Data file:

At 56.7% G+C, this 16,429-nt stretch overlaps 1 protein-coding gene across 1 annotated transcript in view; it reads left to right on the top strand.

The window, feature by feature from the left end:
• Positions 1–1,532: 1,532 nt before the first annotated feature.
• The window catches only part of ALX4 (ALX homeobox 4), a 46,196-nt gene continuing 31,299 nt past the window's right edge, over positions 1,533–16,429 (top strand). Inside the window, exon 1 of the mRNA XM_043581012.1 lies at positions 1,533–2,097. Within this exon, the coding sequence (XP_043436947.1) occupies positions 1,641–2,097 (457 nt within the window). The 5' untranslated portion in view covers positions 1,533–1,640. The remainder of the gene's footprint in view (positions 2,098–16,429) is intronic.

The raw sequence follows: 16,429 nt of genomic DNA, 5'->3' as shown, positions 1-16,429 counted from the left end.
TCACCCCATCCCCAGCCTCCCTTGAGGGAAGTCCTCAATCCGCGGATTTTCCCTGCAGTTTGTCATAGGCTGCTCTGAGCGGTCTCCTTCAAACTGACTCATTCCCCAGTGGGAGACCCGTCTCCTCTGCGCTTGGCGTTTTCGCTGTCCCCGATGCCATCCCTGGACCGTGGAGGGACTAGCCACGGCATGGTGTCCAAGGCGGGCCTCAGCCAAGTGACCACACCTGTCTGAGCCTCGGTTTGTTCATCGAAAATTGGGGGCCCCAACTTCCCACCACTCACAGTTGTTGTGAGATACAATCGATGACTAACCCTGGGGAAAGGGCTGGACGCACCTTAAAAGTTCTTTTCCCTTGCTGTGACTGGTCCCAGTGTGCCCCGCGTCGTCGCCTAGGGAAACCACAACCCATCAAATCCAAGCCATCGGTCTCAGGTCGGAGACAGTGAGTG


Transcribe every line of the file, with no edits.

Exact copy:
At 56.7% G+C, this 16,429-nt stretch overlaps 1 protein-coding gene across 1 annotated transcript in view; it reads left to right on the top strand.

The window, feature by feature from the left end:
• Positions 1–1,532: 1,532 nt before the first annotated feature.
• The window catches only part of ALX4 (ALX homeobox 4), a 46,196-nt gene continuing 31,299 nt past the window's right edge, over positions 1,533–16,429 (top strand). Inside the window, exon 1 of the mRNA XM_043581012.1 lies at positions 1,533–2,097. Within this exon, the coding sequence (XP_043436947.1) occupies positions 1,641–2,097 (457 nt within the window). The 5' untranslated portion in view covers positions 1,533–1,640. The remainder of the gene's footprint in view (positions 2,098–16,429) is intronic.

The raw sequence follows: 16,429 nt of genomic DNA, 5'->3' as shown, positions 1-16,429 counted from the left end.
TCACCCCATCCCCAGCCTCCCTTGAGGGAAGTCCTCAATCCGCGGATTTTCCCTGCAGTTTGTCATAGGCTGCTCTGAGCGGTCTCCTTCAAACTGACTCATTCCCCAGTGGGAGACCCGTCTCCTCTGCGCTTGGCGTTTTCGCTGTCCCCGATGCCATCCCTGGACCGTGGAGGGACTAGCCACGGCATGGTGTCCAAGGCGGGCCTCAGCCAAGTGACCACACCTGTCTGAGCCTCGGTTTGTTCATCGAAAATTGGGGGCCCCAACTTCCCACCACTCACAGTTGTTGTGAGATACAATCGATGACTAACCCTGGGGAAAGGGCTGGACGCACCTTAAAAGTTCTTTTCCCTTGCTGTGACTGGTCCCAGTGTGCCCCGCGTCGTCGCCTAGGGAAACCACAACCCATCAAATCCAAGCCATCGGTCTCAGGTCGGAGACAGTGAGTG